Thursday, April 9, 2009

Wilson Modernization Funding

(from The Northwest Current, Wednesday, April 8, 2009)


Mayor Adrian Fenty has often emphasized his wish that neighborhood schools become centers of community activity. Those of us in leadership positions at Wilson High School believe that the upcoming modernization of Wilson provides the perfect opportunity to create an incredible community resource.

However, the current D.C. Public Schools Master Facilities Plan shows a funding level for Wilson that is obviously inadequate. For instance, the funds allocated are roughly the same as being spent for the modernization of Deal Middle School, which will open this fall with an enrollment about half of Wilson's -- and with 105,000 less square feet than Wilson’s proposed 286,000.

At the proposed level of funding, the city would squander an opportunity to make Wilson a great school and a great community resource. That would be a loss for our kids, for our community, for the city that our school serves and for taxpayers.

Woodrow Wilson High School was built during the Great Depression, opening in September 1935. When funds ran low, cost-cutting measures left Wilson with a building on 11 levels -- resulting in useless corridors taking up space in a constrained building area and limited accessibility for disabled students and faculty (of course, this was prior to federal disability laws). It is the D.C. Public Schools system’s only high school with this daunting and potentially costly modernization challenge. Wilson's gymnasium was built in the 1970s; the corners cut then meant that it was substandard on the day it opened. We cannot allow our students and our community to be shortchanged again.

A conceptual design developed for Wilson over the past year showed how a modernization could create a model school and provide the following in community enhancements:
• a gymnasium built beside the new Wilson pool to provide a neighborhood recreation complex that would provide sorely needed services while achieving long-term economies of scale in operating costs related to management, maintenance, utilities and security;
• a media center accessible to the public during non-school hours for workshops and meetings;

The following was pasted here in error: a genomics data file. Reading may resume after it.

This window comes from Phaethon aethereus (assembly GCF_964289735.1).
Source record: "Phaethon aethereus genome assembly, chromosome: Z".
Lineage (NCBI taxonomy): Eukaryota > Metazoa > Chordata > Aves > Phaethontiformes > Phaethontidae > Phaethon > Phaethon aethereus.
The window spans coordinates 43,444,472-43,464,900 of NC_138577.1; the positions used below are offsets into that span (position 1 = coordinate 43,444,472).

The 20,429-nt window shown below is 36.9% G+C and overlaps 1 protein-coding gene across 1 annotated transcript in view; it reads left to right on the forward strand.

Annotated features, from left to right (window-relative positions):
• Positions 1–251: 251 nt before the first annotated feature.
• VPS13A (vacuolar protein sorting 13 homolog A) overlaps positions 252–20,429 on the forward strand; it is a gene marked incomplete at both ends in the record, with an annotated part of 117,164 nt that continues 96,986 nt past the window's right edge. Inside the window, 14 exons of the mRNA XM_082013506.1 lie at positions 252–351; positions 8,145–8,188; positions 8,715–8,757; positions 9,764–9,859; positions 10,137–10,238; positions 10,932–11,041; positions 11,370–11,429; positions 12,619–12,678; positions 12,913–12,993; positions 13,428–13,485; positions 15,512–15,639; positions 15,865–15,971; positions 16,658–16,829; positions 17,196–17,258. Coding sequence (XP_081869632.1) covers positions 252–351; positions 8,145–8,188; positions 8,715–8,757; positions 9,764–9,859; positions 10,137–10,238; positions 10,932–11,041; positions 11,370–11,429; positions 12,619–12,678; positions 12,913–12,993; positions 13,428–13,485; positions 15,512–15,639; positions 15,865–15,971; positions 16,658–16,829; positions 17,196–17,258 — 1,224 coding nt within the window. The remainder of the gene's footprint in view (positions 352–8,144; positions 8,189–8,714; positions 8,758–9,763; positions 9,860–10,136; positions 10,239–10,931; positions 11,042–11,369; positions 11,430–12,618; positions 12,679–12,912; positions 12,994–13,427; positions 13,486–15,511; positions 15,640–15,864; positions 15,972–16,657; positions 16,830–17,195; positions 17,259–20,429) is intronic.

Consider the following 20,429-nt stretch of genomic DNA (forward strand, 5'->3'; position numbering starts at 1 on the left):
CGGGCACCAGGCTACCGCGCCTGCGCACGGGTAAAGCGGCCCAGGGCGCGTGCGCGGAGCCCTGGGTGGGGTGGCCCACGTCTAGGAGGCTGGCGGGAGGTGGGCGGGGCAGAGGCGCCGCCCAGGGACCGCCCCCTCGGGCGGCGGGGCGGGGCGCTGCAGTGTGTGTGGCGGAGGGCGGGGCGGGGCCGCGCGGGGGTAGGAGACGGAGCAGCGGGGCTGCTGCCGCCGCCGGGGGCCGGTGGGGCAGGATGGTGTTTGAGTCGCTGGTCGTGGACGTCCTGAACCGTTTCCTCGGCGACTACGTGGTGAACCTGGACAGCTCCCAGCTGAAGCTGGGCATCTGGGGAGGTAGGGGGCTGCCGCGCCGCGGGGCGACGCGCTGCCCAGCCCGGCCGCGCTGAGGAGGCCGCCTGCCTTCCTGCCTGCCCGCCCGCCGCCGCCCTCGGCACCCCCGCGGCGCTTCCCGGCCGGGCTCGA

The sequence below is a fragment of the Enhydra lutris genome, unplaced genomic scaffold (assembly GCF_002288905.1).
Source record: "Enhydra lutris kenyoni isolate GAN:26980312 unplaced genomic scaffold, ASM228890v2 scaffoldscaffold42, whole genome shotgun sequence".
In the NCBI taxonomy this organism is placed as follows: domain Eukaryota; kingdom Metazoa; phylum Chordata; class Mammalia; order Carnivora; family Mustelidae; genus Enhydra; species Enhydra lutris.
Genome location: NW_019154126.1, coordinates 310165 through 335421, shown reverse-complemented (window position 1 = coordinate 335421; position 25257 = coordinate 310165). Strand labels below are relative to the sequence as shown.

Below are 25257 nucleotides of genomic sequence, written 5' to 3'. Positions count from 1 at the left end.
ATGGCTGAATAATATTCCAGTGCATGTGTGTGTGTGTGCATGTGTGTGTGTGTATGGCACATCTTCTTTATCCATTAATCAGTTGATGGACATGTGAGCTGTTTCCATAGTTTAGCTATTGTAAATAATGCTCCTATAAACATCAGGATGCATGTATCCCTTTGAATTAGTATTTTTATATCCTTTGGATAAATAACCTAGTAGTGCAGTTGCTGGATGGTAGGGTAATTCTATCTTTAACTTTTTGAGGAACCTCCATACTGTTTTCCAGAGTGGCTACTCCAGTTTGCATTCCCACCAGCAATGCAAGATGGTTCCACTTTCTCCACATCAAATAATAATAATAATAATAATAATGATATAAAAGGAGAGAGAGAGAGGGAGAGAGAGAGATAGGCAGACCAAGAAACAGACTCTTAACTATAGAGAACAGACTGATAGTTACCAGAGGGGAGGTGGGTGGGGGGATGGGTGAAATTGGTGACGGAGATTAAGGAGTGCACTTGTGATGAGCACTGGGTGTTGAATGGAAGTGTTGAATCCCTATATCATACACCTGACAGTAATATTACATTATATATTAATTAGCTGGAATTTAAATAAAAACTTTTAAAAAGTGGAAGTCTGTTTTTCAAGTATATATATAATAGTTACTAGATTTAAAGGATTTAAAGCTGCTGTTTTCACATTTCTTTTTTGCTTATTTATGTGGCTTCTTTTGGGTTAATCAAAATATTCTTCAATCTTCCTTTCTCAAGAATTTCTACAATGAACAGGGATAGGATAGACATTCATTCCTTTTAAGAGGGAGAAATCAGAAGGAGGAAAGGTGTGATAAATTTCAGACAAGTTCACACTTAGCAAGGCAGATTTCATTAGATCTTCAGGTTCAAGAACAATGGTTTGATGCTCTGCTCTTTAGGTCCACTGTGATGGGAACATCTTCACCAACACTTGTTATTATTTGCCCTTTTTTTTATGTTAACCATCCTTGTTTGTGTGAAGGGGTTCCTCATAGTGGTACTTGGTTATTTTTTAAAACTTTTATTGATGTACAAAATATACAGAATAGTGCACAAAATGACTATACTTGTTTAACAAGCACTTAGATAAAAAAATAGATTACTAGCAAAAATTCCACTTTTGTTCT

• a new state-of-the-art performing and visual arts center also available during non-school hours;
• new underground parking available after-hours for pool users and attendees of community events.

We believe the existing plan could be implemented comfortably if Wilson’s allocation were equal to at least the average per-pupil level proposed for the other D.C. Public Schools high schools. Instead, what is contained in the plan put forward by the mayor and the Office of Public Education Facilities and Modernization is a funding level that, in the opinion of both architecture and education professionals, would make it very difficult to meet the educational program requirements for a 21st-century school.
Among the city’s comprehensive high schools, Wilson is the largest and most diverse, with a current enrollment of 1,500 (projected at 1,600) students from all wards and all 22 Zip codes. Based on projected enrollment for modernized schools, Wilson’s per-pupil spending is the lowest in the facilities plan for all high schools. Its per-pupil spending is $40,088 vs. an average of $62,029 for the other 12 high schools. What is fair about that? Wilson’s overall budget of $64 million compares unfavorably with recent similar projects in Arlington -- that is, schools that were a combination of rehabilitation and new construction: Washington-Lee High School at $95.2 million (1,500 students at $63,467 per pupil) and Yorktown at $92 million (1,600 students at $57,500 per pupil).

Mayor Fenty campaigned on a promise to make our schools the best in the country. A first-class school needs a first-class building. A fully modernized building, properly designed and built, could provide a top facility for our students, as well as our whole community, and serve the city for the next 75 years. This will be the most important investment made in our community in decades.

We need to work together to make sure that when the final budget is approved, the mayor and the D.C. Council properly fund a modernization of Woodrow Wilson that will provide a vital anchor for our community.

Mary Giffin and Susan Carter are co-presidents of the Wilson High School Parent-Teacher-Student Association, and Mary Froning is chair of the Wilson Local School Restructuring Team.

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